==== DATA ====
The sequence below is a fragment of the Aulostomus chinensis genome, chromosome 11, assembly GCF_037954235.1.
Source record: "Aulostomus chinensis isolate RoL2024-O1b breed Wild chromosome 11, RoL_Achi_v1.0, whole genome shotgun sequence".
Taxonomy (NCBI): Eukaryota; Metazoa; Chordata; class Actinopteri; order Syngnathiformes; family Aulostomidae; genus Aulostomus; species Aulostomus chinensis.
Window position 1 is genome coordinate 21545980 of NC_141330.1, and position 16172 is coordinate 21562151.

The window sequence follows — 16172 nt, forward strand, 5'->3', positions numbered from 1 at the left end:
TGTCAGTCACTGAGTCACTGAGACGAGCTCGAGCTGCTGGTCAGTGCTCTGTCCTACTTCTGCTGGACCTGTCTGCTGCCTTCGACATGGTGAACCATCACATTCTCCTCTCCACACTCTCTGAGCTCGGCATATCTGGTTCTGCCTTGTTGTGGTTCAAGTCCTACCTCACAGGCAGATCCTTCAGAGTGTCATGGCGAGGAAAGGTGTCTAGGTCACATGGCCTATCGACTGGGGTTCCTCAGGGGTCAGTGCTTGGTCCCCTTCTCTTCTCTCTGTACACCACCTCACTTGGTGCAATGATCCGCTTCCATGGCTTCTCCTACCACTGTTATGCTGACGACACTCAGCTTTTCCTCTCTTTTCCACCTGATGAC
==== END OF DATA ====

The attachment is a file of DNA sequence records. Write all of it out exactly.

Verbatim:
The sequence below is a fragment of the Aulostomus chinensis genome, chromosome 11, assembly GCF_037954235.1.
Source record: "Aulostomus chinensis isolate RoL2024-O1b breed Wild chromosome 11, RoL_Achi_v1.0, whole genome shotgun sequence".
Taxonomy (NCBI): Eukaryota; Metazoa; Chordata; class Actinopteri; order Syngnathiformes; family Aulostomidae; genus Aulostomus; species Aulostomus chinensis.
Window position 1 is genome coordinate 21545980 of NC_141330.1, and position 16172 is coordinate 21562151.

The window sequence follows — 16172 nt, forward strand, 5'->3', positions numbered from 1 at the left end:
TGTCAGTCACTGAGTCACTGAGACGAGCTCGAGCTGCTGGTCAGTGCTCTGTCCTACTTCTGCTGGACCTGTCTGCTGCCTTCGACATGGTGAACCATCACATTCTCCTCTCCACACTCTCTGAGCTCGGCATATCTGGTTCTGCCTTGTTGTGGTTCAAGTCCTACCTCACAGGCAGATCCTTCAGAGTGTCATGGCGAGGAAAGGTGTCTAGGTCACATGGCCTATCGACTGGGGTTCCTCAGGGGTCAGTGCTTGGTCCCCTTCTCTTCTCTCTGTACACCACCTCACTTGGTGCAATGATCCGCTTCCATGGCTTCTCCTACCACTGTTATGCTGACGACACTCAGCTTTTCCTCTCTTTTCCACCTGATGAC